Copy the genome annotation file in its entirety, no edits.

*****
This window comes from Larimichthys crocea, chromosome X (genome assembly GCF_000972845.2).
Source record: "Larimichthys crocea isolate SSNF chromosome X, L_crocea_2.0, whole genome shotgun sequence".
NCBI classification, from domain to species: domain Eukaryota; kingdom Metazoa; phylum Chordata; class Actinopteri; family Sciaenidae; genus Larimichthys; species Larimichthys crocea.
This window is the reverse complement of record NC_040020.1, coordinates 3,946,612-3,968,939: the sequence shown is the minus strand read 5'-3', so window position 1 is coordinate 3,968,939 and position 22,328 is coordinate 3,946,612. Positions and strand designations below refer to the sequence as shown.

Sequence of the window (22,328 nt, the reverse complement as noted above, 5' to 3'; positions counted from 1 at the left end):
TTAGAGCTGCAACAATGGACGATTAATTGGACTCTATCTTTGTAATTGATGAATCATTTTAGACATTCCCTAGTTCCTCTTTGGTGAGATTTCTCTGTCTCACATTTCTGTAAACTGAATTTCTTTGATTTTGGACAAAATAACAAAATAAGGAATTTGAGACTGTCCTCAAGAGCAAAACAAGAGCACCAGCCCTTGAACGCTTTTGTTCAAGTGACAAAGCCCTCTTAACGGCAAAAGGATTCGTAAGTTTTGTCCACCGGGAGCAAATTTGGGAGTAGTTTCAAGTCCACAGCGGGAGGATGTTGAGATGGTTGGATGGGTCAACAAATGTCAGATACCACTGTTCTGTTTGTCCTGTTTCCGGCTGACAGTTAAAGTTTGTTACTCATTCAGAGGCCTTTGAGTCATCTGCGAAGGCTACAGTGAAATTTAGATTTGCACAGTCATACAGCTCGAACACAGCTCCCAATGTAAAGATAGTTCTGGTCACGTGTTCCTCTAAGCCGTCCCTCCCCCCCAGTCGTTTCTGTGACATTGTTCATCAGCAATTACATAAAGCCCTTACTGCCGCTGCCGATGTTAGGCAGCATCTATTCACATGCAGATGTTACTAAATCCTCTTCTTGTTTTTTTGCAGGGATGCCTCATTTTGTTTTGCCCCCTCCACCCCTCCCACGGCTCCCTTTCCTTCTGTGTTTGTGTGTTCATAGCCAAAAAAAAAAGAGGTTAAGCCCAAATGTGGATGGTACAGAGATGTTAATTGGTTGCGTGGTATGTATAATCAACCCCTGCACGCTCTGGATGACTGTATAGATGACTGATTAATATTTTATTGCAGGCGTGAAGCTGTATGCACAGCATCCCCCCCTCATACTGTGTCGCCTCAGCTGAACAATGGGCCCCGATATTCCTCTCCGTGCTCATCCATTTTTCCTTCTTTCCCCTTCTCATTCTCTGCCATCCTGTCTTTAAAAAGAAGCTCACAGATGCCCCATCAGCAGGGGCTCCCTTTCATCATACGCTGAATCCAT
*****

This window comes from Larimichthys crocea, chromosome X (genome assembly GCF_000972845.2).
Source record: "Larimichthys crocea isolate SSNF chromosome X, L_crocea_2.0, whole genome shotgun sequence".
NCBI classification, from domain to species: domain Eukaryota; kingdom Metazoa; phylum Chordata; class Actinopteri; family Sciaenidae; genus Larimichthys; species Larimichthys crocea.
This window is the reverse complement of record NC_040020.1, coordinates 3,946,612-3,968,939: the sequence shown is the minus strand read 5'-3', so window position 1 is coordinate 3,968,939 and position 22,328 is coordinate 3,946,612. Positions and strand designations below refer to the sequence as shown.

Sequence of the window (22,328 nt, the reverse complement as noted above, 5' to 3'; positions counted from 1 at the left end):
TTAGAGCTGCAACAATGGACGATTAATTGGACTCTATCTTTGTAATTGATGAATCATTTTAGACATTCCCTAGTTCCTCTTTGGTGAGATTTCTCTGTCTCACATTTCTGTAAACTGAATTTCTTTGATTTTGGACAAAATAACAAAATAAGGAATTTGAGACTGTCCTCAAGAGCAAAACAAGAGCACCAGCCCTTGAACGCTTTTGTTCAAGTGACAAAGCCCTCTTAACGGCAAAAGGATTCGTAAGTTTTGTCCACCGGGAGCAAATTTGGGAGTAGTTTCAAGTCCACAGCGGGAGGATGTTGAGATGGTTGGATGGGTCAACAAATGTCAGATACCACTGTTCTGTTTGTCCTGTTTCCGGCTGACAGTTAAAGTTTGTTACTCATTCAGAGGCCTTTGAGTCATCTGCGAAGGCTACAGTGAAATTTAGATTTGCACAGTCATACAGCTCGAACACAGCTCCCAATGTAAAGATAGTTCTGGTCACGTGTTCCTCTAAGCCGTCCCTCCCCCCCAGTCGTTTCTGTGACATTGTTCATCAGCAATTACATAAAGCCCTTACTGCCGCTGCCGATGTTAGGCAGCATCTATTCACATGCAGATGTTACTAAATCCTCTTCTTGTTTTTTTGCAGGGATGCCTCATTTTGTTTTGCCCCCTCCACCCCTCCCACGGCTCCCTTTCCTTCTGTGTTTGTGTGTTCATAGCCAAAAAAAAAAGAGGTTAAGCCCAAATGTGGATGGTACAGAGATGTTAATTGGTTGCGTGGTATGTATAATCAACCCCTGCACGCTCTGGATGACTGTATAGATGACTGATTAATATTTTATTGCAGGCGTGAAGCTGTATGCACAGCATCCCCCCCTCATACTGTGTCGCCTCAGCTGAACAATGGGCCCCGATATTCCTCTCCGTGCTCATCCATTTTTCCTTCTTTCCCCTTCTCATTCTCTGCCATCCTGTCTTTAAAAAGAAGCTCACAGATGCCCCATCAGCAGGGGCTCCCTTTCATCATACGCTGAATCCAT